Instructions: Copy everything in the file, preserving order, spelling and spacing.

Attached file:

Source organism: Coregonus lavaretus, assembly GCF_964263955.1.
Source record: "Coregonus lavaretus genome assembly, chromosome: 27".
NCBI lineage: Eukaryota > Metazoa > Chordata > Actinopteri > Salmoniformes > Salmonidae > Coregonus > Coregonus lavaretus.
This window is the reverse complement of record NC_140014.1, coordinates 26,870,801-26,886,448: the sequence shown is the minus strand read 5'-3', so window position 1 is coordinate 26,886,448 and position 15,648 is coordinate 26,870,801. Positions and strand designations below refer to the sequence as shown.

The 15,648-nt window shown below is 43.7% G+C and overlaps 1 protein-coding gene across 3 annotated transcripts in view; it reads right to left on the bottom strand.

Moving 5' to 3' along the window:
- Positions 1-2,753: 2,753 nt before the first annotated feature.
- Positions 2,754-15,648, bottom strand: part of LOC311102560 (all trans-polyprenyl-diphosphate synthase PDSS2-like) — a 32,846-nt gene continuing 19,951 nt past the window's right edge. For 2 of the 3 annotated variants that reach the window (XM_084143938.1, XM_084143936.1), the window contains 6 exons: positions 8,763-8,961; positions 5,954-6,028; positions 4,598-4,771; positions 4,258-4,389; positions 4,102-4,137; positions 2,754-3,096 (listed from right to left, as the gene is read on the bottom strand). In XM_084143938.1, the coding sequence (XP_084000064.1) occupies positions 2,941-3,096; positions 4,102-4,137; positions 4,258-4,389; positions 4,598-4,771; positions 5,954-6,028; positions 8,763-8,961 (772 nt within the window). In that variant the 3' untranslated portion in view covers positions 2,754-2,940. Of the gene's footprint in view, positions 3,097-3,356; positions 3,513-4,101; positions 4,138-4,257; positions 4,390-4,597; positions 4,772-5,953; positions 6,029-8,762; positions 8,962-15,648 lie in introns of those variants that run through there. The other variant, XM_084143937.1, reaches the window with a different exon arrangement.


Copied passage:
Source organism: Coregonus lavaretus, assembly GCF_964263955.1.
Source record: "Coregonus lavaretus genome assembly, chromosome: 27".
NCBI lineage: Eukaryota > Metazoa > Chordata > Actinopteri > Salmoniformes > Salmonidae > Coregonus > Coregonus lavaretus.
This window is the reverse complement of record NC_140014.1, coordinates 26,870,801-26,886,448: the sequence shown is the minus strand read 5'-3', so window position 1 is coordinate 26,886,448 and position 15,648 is coordinate 26,870,801. Positions and strand designations below refer to the sequence as shown.

The 15,648-nt window shown below is 43.7% G+C and overlaps 1 protein-coding gene across 3 annotated transcripts in view; it reads right to left on the bottom strand.

Moving 5' to 3' along the window:
- Positions 1-2,753: 2,753 nt before the first annotated feature.
- Positions 2,754-15,648, bottom strand: part of LOC311102560 (all trans-polyprenyl-diphosphate synthase PDSS2-like) — a 32,846-nt gene continuing 19,951 nt past the window's right edge. For 2 of the 3 annotated variants that reach the window (XM_084143938.1, XM_084143936.1), the window contains 6 exons: positions 8,763-8,961; positions 5,954-6,028; positions 4,598-4,771; positions 4,258-4,389; positions 4,102-4,137; positions 2,754-3,096 (listed from right to left, as the gene is read on the bottom strand). In XM_084143938.1, the coding sequence (XP_084000064.1) occupies positions 2,941-3,096; positions 4,102-4,137; positions 4,258-4,389; positions 4,598-4,771; positions 5,954-6,028; positions 8,763-8,961 (772 nt within the window). In that variant the 3' untranslated portion in view covers positions 2,754-2,940. Of the gene's footprint in view, positions 3,097-3,356; positions 3,513-4,101; positions 4,138-4,257; positions 4,390-4,597; positions 4,772-5,953; positions 6,029-8,762; positions 8,962-15,648 lie in introns of those variants that run through there. The other variant, XM_084143937.1, reaches the window with a different exon arrangement.